Oil Markets maintained stability despite increasing U.S. shale output

Oil markets remained stable on Friday, backed up by continuous Russia and OPEC led supply restrictions as well as by high demands. despite that, the possibility of increasing U.S. shale output limited price rises.

At 01:20 GMT, Brent crude futures were at $63.80 a barrel, falling 13 cents but still within range to a more than two year high of $64.65 per barrel earlier this week.

WTI, U.S. West Texas Intermediate crude was at $57.02 a barrel, plunging down by 15 cents, still also close to this week’s more than two year highs of $57.92 per barrel.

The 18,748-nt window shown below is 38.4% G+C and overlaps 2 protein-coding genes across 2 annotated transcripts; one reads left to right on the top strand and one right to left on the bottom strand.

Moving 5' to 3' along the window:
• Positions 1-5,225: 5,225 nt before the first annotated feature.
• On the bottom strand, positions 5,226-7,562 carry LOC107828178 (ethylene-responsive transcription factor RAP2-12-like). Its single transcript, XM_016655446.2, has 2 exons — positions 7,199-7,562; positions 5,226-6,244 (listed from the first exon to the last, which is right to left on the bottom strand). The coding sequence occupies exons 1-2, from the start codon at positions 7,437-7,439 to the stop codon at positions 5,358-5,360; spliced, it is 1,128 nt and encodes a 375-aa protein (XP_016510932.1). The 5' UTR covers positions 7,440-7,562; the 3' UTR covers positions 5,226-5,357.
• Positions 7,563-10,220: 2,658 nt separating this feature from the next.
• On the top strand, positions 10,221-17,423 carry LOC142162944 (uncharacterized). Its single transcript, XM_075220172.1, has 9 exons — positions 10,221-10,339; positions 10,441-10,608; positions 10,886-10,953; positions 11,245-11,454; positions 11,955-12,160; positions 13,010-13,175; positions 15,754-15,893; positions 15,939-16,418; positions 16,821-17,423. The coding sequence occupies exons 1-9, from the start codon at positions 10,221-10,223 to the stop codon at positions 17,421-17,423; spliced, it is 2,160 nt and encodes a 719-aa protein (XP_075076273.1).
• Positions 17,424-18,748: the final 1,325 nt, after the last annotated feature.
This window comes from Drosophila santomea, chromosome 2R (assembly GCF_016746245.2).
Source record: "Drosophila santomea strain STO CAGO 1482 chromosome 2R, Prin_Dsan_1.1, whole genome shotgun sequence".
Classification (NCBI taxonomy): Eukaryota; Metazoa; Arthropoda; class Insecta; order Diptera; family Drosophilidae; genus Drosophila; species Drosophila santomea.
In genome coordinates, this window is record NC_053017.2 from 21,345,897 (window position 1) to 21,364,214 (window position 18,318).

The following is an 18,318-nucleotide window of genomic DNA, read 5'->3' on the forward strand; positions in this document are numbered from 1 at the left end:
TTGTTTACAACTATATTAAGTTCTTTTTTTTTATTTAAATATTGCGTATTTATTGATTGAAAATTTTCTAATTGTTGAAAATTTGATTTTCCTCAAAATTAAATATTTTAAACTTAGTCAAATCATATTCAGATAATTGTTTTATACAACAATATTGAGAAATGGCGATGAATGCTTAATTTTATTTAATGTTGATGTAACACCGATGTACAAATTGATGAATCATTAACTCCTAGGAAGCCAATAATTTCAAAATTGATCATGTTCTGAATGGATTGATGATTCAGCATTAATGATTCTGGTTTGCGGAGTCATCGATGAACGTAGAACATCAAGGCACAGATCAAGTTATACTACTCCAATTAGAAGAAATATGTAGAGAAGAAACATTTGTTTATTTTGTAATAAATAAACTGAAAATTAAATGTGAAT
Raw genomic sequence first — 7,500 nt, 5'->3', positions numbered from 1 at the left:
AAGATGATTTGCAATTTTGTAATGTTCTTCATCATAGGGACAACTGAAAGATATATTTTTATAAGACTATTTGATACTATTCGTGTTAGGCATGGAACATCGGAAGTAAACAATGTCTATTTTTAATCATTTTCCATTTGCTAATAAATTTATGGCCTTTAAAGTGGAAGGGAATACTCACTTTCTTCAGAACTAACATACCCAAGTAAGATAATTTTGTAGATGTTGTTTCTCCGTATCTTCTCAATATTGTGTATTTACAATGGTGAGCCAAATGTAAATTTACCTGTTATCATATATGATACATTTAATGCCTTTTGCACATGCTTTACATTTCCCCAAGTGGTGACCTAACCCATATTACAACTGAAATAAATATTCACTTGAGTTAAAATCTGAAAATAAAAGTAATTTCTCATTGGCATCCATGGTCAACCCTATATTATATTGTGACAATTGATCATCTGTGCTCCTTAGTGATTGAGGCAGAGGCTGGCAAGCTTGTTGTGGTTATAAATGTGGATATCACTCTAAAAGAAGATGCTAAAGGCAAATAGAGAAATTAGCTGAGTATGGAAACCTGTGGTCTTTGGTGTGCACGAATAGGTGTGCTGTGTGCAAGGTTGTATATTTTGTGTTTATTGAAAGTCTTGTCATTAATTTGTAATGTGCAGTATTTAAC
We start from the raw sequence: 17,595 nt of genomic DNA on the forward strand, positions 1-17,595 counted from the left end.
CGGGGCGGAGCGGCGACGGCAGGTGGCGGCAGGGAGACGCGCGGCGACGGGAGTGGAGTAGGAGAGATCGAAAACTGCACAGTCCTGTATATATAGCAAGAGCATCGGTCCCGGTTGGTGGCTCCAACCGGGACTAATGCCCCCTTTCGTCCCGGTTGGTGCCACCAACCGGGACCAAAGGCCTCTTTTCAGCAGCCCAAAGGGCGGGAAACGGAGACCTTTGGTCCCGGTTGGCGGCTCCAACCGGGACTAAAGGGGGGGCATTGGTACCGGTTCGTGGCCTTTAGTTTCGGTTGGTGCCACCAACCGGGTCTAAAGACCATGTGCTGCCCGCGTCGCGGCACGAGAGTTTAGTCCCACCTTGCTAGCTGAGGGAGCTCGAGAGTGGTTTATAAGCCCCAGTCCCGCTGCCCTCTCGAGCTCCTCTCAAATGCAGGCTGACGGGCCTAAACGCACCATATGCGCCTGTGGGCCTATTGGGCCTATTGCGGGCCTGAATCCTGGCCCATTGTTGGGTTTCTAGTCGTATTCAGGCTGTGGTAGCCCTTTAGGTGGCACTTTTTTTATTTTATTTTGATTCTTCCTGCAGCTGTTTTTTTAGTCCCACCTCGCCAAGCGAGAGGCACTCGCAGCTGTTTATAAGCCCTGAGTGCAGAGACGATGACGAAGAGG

According to analysts, high prices were the outcome of the efforts of the OPEC and Russia to ccurb supplies to tighten the market as well as high demand and increasing political tensions.

OPEC is scheduled to discuss output policy in a meeting on November 30, and it is predicted that the group will lengthen the cuts beyond the current expiry date in March 2018.

The dollar is under tension as investors worry about U.S. tax plans            

The dollar slightly recovered on Friday after it declined in the previous session due to disappointment about the tax reduction bill.

The dollar index which measures the greenback versus a collection of six other major currencies, went up 0.1 percent to 94.493 following its decline in the previous session. From a weekly perspective, it fell 0.5 percent. Versus its Japanese counterpart, the greenback declined by 0.1 percent closing at 133.38 yen.

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